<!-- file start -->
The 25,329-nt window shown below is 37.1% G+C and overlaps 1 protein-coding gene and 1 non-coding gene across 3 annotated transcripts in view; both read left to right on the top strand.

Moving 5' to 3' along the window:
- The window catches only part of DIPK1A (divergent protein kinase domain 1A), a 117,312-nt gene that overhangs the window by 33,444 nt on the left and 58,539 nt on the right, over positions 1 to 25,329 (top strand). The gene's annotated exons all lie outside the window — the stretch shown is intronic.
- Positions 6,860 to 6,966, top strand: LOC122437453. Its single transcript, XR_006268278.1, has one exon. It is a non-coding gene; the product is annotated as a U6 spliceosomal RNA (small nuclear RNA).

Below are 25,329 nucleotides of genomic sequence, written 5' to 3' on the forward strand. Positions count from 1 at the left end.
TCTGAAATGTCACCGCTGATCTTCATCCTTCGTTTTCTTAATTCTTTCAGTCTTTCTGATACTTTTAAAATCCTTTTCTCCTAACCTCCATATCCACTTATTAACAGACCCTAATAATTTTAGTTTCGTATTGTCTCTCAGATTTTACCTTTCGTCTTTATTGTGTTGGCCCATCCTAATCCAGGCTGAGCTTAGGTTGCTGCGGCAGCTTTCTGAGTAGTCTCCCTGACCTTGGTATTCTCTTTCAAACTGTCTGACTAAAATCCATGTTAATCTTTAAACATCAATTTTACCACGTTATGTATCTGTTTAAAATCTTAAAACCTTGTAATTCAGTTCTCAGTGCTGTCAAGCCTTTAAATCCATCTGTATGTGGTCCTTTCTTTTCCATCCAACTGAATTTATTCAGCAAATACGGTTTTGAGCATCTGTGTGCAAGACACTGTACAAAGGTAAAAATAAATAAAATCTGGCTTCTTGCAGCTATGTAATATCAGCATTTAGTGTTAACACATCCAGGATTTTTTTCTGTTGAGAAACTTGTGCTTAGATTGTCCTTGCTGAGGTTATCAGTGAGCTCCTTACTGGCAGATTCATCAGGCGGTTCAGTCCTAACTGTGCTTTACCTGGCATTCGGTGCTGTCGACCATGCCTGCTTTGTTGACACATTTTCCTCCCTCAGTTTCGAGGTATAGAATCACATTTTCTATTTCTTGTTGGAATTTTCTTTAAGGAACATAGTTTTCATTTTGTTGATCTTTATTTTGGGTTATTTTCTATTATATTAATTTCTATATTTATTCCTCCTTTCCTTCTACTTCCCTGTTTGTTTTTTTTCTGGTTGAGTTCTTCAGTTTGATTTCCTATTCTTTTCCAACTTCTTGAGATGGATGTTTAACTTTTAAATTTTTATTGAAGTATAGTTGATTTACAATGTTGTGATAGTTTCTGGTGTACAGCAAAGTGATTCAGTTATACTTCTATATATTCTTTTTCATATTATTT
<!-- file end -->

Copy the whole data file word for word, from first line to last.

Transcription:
The 25,329-nt window shown below is 37.1% G+C and overlaps 1 protein-coding gene and 1 non-coding gene across 3 annotated transcripts in view; both read left to right on the top strand.

Moving 5' to 3' along the window:
- The window catches only part of DIPK1A (divergent protein kinase domain 1A), a 117,312-nt gene that overhangs the window by 33,444 nt on the left and 58,539 nt on the right, over positions 1 to 25,329 (top strand). The gene's annotated exons all lie outside the window — the stretch shown is intronic.
- Positions 6,860 to 6,966, top strand: LOC122437453. Its single transcript, XR_006268278.1, has one exon. It is a non-coding gene; the product is annotated as a U6 spliceosomal RNA (small nuclear RNA).

Below are 25,329 nucleotides of genomic sequence, written 5' to 3' on the forward strand. Positions count from 1 at the left end.
TCTGAAATGTCACCGCTGATCTTCATCCTTCGTTTTCTTAATTCTTTCAGTCTTTCTGATACTTTTAAAATCCTTTTCTCCTAACCTCCATATCCACTTATTAACAGACCCTAATAATTTTAGTTTCGTATTGTCTCTCAGATTTTACCTTTCGTCTTTATTGTGTTGGCCCATCCTAATCCAGGCTGAGCTTAGGTTGCTGCGGCAGCTTTCTGAGTAGTCTCCCTGACCTTGGTATTCTCTTTCAAACTGTCTGACTAAAATCCATGTTAATCTTTAAACATCAATTTTACCACGTTATGTATCTGTTTAAAATCTTAAAACCTTGTAATTCAGTTCTCAGTGCTGTCAAGCCTTTAAATCCATCTGTATGTGGTCCTTTCTTTTCCATCCAACTGAATTTATTCAGCAAATACGGTTTTGAGCATCTGTGTGCAAGACACTGTACAAAGGTAAAAATAAATAAAATCTGGCTTCTTGCAGCTATGTAATATCAGCATTTAGTGTTAACACATCCAGGATTTTTTTCTGTTGAGAAACTTGTGCTTAGATTGTCCTTGCTGAGGTTATCAGTGAGCTCCTTACTGGCAGATTCATCAGGCGGTTCAGTCCTAACTGTGCTTTACCTGGCATTCGGTGCTGTCGACCATGCCTGCTTTGTTGACACATTTTCCTCCCTCAGTTTCGAGGTATAGAATCACATTTTCTATTTCTTGTTGGAATTTTCTTTAAGGAACATAGTTTTCATTTTGTTGATCTTTATTTTGGGTTATTTTCTATTATATTAATTTCTATATTTATTCCTCCTTTCCTTCTACTTCCCTGTTTGTTTTTTTTCTGGTTGAGTTCTTCAGTTTGATTTCCTATTCTTTTCCAACTTCTTGAGATGGATGTTTAACTTTTAAATTTTTATTGAAGTATAGTTGATTTACAATGTTGTGATAGTTTCTGGTGTACAGCAAAGTGATTCAGTTATACTTCTATATATTCTTTTTCATATTATTT